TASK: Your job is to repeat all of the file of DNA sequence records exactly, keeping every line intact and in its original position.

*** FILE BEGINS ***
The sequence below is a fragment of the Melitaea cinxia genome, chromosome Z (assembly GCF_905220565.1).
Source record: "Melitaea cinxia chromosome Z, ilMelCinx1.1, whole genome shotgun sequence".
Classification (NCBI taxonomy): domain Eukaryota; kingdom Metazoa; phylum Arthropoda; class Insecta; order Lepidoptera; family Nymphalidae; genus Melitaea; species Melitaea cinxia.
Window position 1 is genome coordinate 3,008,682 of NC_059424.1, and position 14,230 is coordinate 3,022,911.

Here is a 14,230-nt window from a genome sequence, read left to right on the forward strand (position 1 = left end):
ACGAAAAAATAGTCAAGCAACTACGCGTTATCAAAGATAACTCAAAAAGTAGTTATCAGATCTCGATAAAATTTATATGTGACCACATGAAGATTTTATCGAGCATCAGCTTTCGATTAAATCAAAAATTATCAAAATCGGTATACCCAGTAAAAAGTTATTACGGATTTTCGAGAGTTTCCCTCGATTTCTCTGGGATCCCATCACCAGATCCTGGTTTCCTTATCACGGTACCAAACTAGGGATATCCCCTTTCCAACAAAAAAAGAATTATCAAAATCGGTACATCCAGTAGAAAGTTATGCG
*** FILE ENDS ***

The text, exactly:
The sequence below is a fragment of the Melitaea cinxia genome, chromosome Z (assembly GCF_905220565.1).
Source record: "Melitaea cinxia chromosome Z, ilMelCinx1.1, whole genome shotgun sequence".
Classification (NCBI taxonomy): domain Eukaryota; kingdom Metazoa; phylum Arthropoda; class Insecta; order Lepidoptera; family Nymphalidae; genus Melitaea; species Melitaea cinxia.
Window position 1 is genome coordinate 3,008,682 of NC_059424.1, and position 14,230 is coordinate 3,022,911.

Here is a 14,230-nt window from a genome sequence, read left to right on the forward strand (position 1 = left end):
ACGAAAAAATAGTCAAGCAACTACGCGTTATCAAAGATAACTCAAAAAGTAGTTATCAGATCTCGATAAAATTTATATGTGACCACATGAAGATTTTATCGAGCATCAGCTTTCGATTAAATCAAAAATTATCAAAATCGGTATACCCAGTAAAAAGTTATTACGGATTTTCGAGAGTTTCCCTCGATTTCTCTGGGATCCCATCACCAGATCCTGGTTTCCTTATCACGGTACCAAACTAGGGATATCCCCTTTCCAACAAAAAAAGAATTATCAAAATCGGTACATCCAGTAGAAAGTTATGCG